Satellite Broadcaster BSkyB, has demonstrated its new three-dimensional television (3DTV) system. The new system can broadcast 3DTV into homes using existing high-definition TV infrastructure.
Three-dimensional viewing is on a roll. Games systems are pushing the development of 3D screens. Nvidia’s newer graphics cards use Stereo Gaming technology to enhance some of the most popular PC games.
The magic specs were back in the cinema this year with ‘Journey to the Centre of the Earth’ and ‘Beowulf’ both doing well at the box office. Other 3D movies such as ‘Toys Story 3’ and ‘Ice Age – Dawn of the Dinosaurs’ are due out in 2009.
According to BSkyB 3DTV is not far behind. Sky engineers have so far broadcast sporting events and the TV show Gladiators.
The BSkyB system requires viewers to wear special 3D glasses. Technology allowing viewing of 3D shows without special glasses will be cheap enough to use in the home in five to ten years time.
The system also requires a special television set capable of converting the dual pictures sent over the satellite link, into a 3D display. Mitsubishi launched a 73-inch 3D television receiver in June 2008. Other companies are expected to follow in 2009 with prices in the £2,000 range (US$3000).
The ambitious Europeana digital library opened on Thursday Nov. 20, only to be overwhelmed and crash. Its objective is to bring Europe’s cultural heritage out of its museums and libraries and onto the internet.
The site was designed to handle up to five-million users per hour. But it was receiving 10-million hits an hour when it crashed at 11:30 am. Despite increasing the number of servers from three to six, the site crashed again early evening. It is now offline and displays the message, “We are doing our utmost to reopen Europeana in a more robust version as soon as possible.”
Europeana currently holds some two-million paintings, photographs, sound recordings, maps, manuscripts, newspapers and documents. According EU commissioner Viviane Reding Europeana will, “enable a Czech student to browse the British library without going to London, or an Irish art lover to get close to the Mona Lisa without queuing at the Louvre.”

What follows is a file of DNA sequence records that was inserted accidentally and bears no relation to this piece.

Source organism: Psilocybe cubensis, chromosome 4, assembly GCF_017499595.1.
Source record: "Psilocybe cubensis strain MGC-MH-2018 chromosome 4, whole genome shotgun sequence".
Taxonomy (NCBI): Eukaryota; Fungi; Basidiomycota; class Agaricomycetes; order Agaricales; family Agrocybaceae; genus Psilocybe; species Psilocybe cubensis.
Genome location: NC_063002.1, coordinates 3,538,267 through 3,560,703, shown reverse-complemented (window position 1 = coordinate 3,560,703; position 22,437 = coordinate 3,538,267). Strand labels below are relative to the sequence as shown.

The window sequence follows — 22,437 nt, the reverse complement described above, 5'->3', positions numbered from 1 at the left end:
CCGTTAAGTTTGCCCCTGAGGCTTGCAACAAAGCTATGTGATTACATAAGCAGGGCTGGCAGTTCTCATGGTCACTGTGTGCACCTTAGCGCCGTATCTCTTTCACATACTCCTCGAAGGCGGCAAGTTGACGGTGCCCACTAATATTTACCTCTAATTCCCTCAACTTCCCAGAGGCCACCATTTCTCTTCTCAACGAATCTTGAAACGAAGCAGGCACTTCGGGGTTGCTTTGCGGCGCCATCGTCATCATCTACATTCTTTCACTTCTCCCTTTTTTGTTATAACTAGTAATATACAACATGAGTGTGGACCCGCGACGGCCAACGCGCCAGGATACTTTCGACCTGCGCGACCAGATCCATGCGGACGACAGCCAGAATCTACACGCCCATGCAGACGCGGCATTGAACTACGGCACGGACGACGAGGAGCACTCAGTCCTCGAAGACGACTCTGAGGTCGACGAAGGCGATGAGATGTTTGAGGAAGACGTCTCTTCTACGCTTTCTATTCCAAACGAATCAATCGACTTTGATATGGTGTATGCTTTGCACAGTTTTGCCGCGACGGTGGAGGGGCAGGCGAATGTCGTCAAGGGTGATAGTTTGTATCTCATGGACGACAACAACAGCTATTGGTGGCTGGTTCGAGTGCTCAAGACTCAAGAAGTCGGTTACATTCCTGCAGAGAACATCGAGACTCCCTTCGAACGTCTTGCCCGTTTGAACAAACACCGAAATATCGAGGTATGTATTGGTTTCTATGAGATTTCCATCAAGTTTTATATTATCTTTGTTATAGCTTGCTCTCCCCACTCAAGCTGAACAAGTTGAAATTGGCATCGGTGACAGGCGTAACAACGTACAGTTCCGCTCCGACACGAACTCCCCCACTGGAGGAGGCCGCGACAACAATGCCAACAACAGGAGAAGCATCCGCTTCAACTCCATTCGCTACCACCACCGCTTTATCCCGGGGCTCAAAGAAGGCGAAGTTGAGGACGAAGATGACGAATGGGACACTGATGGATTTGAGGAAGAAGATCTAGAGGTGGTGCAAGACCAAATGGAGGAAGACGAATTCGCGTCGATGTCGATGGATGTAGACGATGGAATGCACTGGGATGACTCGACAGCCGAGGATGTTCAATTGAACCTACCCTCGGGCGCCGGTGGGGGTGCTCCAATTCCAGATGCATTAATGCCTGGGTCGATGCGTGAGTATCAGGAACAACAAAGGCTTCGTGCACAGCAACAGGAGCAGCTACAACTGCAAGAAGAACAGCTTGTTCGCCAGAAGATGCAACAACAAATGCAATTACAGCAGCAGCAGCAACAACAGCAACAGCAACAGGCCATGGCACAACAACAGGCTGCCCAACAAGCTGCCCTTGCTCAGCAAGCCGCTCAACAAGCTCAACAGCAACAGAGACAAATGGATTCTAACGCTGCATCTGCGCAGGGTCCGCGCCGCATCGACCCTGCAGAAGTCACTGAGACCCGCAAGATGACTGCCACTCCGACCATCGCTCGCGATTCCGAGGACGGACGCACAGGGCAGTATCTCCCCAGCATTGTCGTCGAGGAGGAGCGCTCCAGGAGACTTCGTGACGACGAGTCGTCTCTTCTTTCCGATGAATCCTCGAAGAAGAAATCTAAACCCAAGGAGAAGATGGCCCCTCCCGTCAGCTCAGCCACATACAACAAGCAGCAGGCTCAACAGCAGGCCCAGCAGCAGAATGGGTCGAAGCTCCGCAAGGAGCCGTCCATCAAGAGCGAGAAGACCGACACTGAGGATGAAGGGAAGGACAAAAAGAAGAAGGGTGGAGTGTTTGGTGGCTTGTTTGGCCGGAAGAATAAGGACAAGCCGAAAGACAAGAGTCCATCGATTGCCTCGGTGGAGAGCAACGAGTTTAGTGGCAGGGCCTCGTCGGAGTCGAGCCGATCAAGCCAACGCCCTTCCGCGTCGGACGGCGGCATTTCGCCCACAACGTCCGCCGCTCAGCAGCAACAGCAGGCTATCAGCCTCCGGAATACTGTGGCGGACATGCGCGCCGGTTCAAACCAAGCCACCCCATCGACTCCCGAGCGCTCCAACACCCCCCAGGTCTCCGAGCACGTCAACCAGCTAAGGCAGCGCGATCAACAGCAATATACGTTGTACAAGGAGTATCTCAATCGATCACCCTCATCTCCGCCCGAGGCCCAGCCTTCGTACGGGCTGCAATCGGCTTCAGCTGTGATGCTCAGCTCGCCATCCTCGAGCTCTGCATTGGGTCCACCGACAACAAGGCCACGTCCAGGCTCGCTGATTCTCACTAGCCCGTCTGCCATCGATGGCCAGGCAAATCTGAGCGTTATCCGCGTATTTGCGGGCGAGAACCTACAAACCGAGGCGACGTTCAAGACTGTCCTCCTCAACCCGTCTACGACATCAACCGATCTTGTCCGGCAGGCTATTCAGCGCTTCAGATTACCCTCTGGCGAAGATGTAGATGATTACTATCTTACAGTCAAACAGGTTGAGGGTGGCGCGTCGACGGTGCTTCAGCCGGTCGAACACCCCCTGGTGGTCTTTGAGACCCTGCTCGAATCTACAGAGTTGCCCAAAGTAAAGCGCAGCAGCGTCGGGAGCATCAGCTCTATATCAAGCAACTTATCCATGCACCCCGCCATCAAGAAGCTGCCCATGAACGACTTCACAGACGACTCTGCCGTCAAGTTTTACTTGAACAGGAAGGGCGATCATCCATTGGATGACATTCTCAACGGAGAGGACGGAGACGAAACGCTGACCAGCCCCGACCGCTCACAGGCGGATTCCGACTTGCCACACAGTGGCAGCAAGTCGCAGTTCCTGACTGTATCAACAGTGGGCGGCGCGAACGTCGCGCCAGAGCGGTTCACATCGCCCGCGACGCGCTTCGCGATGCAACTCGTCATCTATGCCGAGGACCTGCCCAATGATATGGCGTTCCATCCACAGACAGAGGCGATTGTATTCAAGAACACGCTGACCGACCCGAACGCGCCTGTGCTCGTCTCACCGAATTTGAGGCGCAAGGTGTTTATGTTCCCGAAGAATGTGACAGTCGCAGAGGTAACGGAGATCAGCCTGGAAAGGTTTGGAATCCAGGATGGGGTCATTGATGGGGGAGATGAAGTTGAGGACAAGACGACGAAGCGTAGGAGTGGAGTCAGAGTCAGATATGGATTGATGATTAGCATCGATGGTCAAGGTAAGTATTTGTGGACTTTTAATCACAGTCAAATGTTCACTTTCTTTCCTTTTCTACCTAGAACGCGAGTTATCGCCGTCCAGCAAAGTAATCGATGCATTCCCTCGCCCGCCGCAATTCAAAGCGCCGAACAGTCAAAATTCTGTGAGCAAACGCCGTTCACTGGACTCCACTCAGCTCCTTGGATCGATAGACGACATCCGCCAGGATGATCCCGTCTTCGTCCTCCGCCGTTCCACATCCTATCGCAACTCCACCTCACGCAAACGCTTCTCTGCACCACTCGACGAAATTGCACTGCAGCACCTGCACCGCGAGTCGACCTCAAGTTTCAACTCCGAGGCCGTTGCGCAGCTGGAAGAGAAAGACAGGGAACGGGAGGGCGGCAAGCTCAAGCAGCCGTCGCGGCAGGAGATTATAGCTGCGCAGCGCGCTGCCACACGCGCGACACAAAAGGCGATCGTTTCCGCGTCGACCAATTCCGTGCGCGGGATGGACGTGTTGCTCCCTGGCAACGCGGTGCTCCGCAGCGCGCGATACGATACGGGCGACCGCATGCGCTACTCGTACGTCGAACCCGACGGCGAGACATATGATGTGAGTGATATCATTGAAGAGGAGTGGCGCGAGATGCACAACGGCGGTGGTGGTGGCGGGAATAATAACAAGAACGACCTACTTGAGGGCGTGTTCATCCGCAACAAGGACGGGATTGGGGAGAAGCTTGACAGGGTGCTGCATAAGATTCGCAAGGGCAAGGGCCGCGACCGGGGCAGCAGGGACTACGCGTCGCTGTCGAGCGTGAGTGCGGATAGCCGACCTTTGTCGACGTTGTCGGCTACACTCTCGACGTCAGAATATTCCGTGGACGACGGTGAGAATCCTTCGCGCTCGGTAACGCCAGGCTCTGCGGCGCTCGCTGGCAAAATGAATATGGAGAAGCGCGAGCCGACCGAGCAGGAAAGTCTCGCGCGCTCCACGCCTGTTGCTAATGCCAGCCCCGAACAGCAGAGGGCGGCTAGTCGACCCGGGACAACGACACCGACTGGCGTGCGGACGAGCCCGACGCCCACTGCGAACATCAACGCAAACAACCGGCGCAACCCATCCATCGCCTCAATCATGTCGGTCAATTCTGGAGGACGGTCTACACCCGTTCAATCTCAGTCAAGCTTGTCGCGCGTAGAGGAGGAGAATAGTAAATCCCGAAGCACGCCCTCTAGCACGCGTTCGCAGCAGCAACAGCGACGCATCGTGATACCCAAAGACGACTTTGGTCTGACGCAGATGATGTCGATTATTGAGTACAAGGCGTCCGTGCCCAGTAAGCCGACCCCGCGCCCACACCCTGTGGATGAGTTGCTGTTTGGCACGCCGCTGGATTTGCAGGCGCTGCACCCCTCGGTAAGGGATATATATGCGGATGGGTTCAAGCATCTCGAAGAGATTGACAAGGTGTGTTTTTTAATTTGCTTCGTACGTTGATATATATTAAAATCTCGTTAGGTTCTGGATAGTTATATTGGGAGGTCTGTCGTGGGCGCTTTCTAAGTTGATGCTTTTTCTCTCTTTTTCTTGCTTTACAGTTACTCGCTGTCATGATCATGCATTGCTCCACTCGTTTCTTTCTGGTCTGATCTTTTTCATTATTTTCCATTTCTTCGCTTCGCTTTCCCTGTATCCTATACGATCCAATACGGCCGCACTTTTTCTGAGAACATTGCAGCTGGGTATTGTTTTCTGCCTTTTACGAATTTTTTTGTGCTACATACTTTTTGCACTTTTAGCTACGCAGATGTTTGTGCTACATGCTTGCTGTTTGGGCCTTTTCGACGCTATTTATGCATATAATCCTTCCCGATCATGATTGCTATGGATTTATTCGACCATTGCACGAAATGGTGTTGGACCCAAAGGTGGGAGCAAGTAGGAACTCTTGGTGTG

Europeana has 14 staff and an annual budget of 2.5 million euros (US$3.15 million). The aim is to have 10 million works available by 2010. It will be back online by mid-December 2008.
Last week, Bebo poked Gliese 581, one of our stellar neighbours. The social networking site collected 501 messages from members then beamed them into space. Site members selected the messages by vote. The messages include images of landmarks, famous people family snaps and short messages. One simply says, “You are not alone,” another “Welcome to planet Earth.”
The giant RT-70 radio telescope in the Ukraine sent the message on Oct 9. It is now over 100 billion miles from Earth. The target star Gliese 581 lies 20.1 light years from Earth. The Bebo team selected it because it has planets orbiting within the habitable zone. The region from the star where liquid water can exist.
Yelling into the Jungle
There could be risks involved for the Earth by bringing ourselves to the attention of alien intelligences. Sending signals into space like this has been compared to, “yelling into an unknown jungle.”
On the Message from Earth page, thethe Bebo website the team point out that, “The Earth has been sending unnatural signals into space from military radars and telescopes conducting radar astronomy for decades.” However, there is a great deal of difference between a carrier wave leaking into space and an information dense signal focused on a possibly inhabited planet.
When a similar scheme was proposed two years ago by Yahoo, it caused considerable concern and was abandon when Mexican officials refused to allow a laser transmitter to be mounted on an ancient pyramid.
If there is anyone or anything out there and they reply straight away, we can expect to be poked back in 40.2 years. Anyone for a game of interstellar-vampires?